Planning is a fundamental part of our culture, from identifying pre-schools for our infants (often at the time of birth!) to preparing kids for high school and college years before admission. We plan for emergencies as discussed in the blog, “Must Have Unexpected Plan” and provide instructions for when we pass away, shared in the blog “Your Living Trust…details you need to know”. New Year goals help us to plan to live better lives as explained in “Target Change”. Yet, there are some areas that we don’t plan, and maybe it’s because we are not aware that we can. One area that often goes unplanned…pain management in unexpected emergency situations. The inspiration to write this blog comes from a recent experience with a family member requiring surgery to repair a fall fracture. The focus was on, “fix it” and a discussion about pain management following surgery was not. This blog will share the importance of having pain management discussions now, for you and those family members you advocate, so you might have a voice in choosing pain meds and being aware of potential side effects. Before an emergency event takes place know all pain management options. Controlling pain should be individualized to the patient’s age, sensitivity levels, health status and other drugs currently taking. Doctors work best when we give them needed information to effectively treat the patient, be it family members or ourselves. Making pharmaceutical decisions based on another person’s success can be dangerous to your loved ones, and to you.
“It is much more important to know what sort of patient has a disease than what sort of disease a patient has? William Osler
Plan Ahead – Physician Discussion
Falls and emergency medical situations happen suddenly, without warning. Here are some questions you can discuss with your physician. Often pain management conversations take place prior to a planned surgery and therefore, I feel, it might also be a good idea to have such discussions ahead of an unexpected emergency.
Questions To Review With Your Physician
Contact your/loved one’s family practice doctor to discuss pain management options in the event there could be a future situation/need.
- What pain medications are typically administered following emergency need and/or surgery? Dose?
- Length of expected duration on such pain meds?
- Can my family member(s)/I request a very minimum dose first and increase only as needed?
- What are all the side effects known for this/these drugs?
- Can this drug(s) be stopped immediately or is there a tapering off process?
- After no longer taking the drug(s), how long do these drug(s) remain in the body? And, what types of withdrawal symptoms, if any, can be expected?
- What signs might I expect that would indicate a family member or myself could be having a serious reaction and therefore the need to stop the administered pain medication?
- Whom would I immediately notify about this reaction in order to cease taking the pain medication? Would this medication then have to be removed from my pharmaceutical/drug listing? Who would have that authority?
- I do not want any form of Opioids. Other options in place of Opioids?
- Can age and overall health contribute to the effects of drugs? What long term effects could these drugs have on young children following my child’s surgery? Or the elderly who are frail? Other options with less risks?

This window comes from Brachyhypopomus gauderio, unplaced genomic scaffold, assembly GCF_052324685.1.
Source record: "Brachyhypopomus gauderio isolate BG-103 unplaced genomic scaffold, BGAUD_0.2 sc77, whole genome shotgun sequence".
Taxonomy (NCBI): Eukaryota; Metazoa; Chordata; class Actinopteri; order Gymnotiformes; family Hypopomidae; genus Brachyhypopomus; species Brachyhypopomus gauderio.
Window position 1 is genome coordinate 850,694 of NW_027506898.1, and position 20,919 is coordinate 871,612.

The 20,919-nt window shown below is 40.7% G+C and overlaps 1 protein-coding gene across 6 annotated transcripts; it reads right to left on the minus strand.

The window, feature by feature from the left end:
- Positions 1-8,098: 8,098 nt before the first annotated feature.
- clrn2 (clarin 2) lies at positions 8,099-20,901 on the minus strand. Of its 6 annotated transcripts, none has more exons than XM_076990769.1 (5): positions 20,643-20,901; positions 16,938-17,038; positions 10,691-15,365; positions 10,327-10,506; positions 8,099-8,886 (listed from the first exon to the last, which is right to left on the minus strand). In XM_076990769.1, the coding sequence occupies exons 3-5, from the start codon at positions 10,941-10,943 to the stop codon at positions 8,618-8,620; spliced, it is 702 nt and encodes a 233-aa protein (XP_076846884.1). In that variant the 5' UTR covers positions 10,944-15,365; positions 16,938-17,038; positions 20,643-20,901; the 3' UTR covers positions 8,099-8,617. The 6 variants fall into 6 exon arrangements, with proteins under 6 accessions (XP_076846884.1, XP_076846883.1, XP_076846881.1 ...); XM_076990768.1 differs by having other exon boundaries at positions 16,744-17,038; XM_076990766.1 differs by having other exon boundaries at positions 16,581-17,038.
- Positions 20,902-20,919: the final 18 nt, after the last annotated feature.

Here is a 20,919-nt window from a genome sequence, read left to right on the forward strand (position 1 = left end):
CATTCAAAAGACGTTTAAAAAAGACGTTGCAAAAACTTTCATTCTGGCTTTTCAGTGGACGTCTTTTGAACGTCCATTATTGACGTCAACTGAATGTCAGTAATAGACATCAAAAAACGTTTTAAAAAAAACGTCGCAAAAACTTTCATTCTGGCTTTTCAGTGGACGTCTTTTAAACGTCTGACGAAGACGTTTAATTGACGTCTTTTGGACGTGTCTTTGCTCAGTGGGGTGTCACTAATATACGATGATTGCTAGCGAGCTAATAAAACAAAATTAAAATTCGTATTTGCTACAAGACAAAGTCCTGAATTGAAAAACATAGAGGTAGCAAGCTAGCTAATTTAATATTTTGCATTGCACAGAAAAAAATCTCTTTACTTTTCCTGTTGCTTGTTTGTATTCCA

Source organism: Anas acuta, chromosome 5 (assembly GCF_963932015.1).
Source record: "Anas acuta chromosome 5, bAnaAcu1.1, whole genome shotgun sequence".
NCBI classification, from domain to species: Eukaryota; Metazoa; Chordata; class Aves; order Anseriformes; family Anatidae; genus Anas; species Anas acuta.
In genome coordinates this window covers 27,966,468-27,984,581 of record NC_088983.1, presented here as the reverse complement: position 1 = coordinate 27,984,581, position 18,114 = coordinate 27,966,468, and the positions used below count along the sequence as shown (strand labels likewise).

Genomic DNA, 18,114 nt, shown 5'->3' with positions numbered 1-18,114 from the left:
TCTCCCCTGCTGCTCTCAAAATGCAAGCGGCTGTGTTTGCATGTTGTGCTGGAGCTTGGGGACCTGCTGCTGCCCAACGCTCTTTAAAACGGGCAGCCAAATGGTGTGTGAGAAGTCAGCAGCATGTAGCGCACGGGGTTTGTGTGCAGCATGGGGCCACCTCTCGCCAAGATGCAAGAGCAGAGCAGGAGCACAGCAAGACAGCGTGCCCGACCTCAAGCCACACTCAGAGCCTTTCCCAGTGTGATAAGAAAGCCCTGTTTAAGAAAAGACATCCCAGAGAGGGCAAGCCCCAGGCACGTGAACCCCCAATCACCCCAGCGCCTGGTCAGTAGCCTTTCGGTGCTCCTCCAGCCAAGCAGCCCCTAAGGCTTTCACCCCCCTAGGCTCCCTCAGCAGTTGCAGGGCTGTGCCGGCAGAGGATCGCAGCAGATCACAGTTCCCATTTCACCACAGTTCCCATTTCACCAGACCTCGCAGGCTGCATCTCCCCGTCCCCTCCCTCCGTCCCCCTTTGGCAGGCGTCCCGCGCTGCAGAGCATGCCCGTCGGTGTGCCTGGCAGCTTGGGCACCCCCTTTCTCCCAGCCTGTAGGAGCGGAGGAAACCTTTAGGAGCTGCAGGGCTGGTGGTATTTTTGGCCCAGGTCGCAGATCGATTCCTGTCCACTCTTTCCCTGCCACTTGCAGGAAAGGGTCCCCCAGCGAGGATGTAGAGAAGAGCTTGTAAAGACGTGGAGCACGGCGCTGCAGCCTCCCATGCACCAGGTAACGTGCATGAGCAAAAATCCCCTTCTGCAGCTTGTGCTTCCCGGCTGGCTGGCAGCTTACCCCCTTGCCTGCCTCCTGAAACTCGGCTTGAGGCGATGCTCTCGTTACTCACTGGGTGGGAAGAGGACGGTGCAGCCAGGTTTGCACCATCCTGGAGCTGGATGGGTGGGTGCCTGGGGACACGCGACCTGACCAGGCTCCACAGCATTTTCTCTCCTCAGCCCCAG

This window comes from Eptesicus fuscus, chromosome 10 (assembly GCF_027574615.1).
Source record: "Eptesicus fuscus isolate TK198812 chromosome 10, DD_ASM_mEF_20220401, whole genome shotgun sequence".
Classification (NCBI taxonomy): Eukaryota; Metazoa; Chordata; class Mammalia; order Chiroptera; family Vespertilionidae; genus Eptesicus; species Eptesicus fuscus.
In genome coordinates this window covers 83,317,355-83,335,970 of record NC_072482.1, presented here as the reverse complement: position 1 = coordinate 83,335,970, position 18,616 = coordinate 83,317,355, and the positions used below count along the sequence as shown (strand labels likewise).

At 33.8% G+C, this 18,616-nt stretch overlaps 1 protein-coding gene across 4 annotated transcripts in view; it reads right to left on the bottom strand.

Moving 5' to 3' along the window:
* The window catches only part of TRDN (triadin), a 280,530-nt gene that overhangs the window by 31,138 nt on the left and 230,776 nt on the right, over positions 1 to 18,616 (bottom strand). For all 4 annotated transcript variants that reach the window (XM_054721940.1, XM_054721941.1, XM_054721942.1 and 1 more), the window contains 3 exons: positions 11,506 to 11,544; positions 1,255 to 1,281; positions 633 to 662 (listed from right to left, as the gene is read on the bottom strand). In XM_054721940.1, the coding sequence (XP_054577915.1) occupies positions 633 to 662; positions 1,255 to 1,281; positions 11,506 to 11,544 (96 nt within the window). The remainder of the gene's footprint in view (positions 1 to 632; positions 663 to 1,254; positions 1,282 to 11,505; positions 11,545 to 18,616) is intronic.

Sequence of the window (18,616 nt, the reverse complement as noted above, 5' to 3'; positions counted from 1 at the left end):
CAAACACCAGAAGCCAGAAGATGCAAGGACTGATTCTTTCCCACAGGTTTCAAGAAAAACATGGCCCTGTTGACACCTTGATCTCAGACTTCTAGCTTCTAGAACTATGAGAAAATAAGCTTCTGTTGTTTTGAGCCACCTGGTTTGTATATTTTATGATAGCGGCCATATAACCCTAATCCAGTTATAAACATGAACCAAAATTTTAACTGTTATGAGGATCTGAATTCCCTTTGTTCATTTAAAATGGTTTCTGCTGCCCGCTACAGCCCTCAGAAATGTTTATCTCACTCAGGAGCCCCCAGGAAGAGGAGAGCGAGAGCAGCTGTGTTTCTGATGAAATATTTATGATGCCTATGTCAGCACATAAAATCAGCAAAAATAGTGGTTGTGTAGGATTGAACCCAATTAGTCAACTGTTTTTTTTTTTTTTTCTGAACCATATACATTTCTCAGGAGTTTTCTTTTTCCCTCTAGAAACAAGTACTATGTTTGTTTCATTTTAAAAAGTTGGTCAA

The goal from this discussion is to have a written statement sharing your pain management preferences that could be placed alongside a HealthCare Directive, for easy access in the event of an emergency. This might also be something you give to your family practice doctor to add to medical records.
Pain Management Drugs
Before you are administered pain medication, you should be asked about your level of pain. Years ago I remember patients, when asked this question, were given a pain chart. Recently, I haven’t seen this chart and in fact, it took me a while to find one online. The chart illustrated below is found in the article, ZERO PAIN, for your reference.
Opioids – Oxycodone (eg, OxyContin®, Percocet®), Hydrocodone (eg, Vicodin®, Lortab®), Hydromorphone (eg, Dilaudid®), Merperidine (Demerol®), Morphine (similar to heroin) Codeine, Fentanyl, Methadone – These are narcotics, which block pain signals from reaching the brain and can affect the whole body (systemic). According to “Technology Versus Pain: Targeted Drug Delivery And Electrical Stimulation – An Alternative to Systemic Opioids” Dr. Lawrence Poree, MD, MPH, PhD, Department of Anesthesia, UCSF, shares that only 1/100th to 1/300th of the amount of oral pain medication actually gets to the place we need it. The remainder of the drug goes elsewhere throughout the body causing problems such as sedation, confusion, constipation, nausea, vomiting, etc. For this reason, higher doses could be needed to manage pain. And, often times combination drug pain therapy is necessary, as well. Opioids are highly addictive and recent news has been reporting an OPIOID epidemic in our country. Dr. Poree notes that in 2011 prescription drug overdose killed more people than auto accidents. “…each day 44 people die from opioid overdoses and 80 percent of those deaths are unintentional.” The following article is another great resource about Opioids…
Five Tips for Pain Management with Opioids: What You Need to Know About Common Prescription Medications by American Society of Anesthesiologists, 3.14.16
Non-Opioids – Aspirin, Ibuprofen (eg, Advil®, Motrin®), Naproxen (eg, Aleve®, Naprosyn®) Acetaminophen (eg, Tylenol®, Q-Pap®) Anti-inflammatory drugs (NSAIDs), Advil® and Aleve® that are anti-inflammatory and acetaminophen to manage mild to moderate pain. These pain management options can also affect the whole body (systemic) since they do not target/isolate the area of pain. They are not addictive. Internal bleeding/ulcers are a concern when elderly take these medications over a prolonged period of time.
Future of Pain Management
Pain management could be at the precipice of significant change. The video presentation Technology Versus Pain: Targeted Drug Delivery And Electrical Stimulation – An Alternative to Systemic Opioids, referenced earlier, was presented February 2016, by Dr. Lawrence Poree, MD, MPH, PhD, UCSF. Very interesting and informative about the history of and problems we face today with pain management along with technological advances regarding Neuromodulation, current alternative to and future advances in pain management, especially chronic pain.
Zero Pain, June 7, 2017, Mission Magazine, Univeristy of Texas Health Science Center at San Antonio
“All we have now are centrally acting opioid painkillers—fentanyl, hydrocodone and others—which has led to an epidemic of abuse and overdoses,” Dr. Shapiro said. “These medications don’t stop the pain signal but instead cover up the sensation in the brain, which frequently leads to devastating addiction. We want to treat pain at the source, at the sensory neuron, so that the pain signal never gets started in the first place, or if it does get started, doesn’t lead to this vicious cycle of pain and addiction.”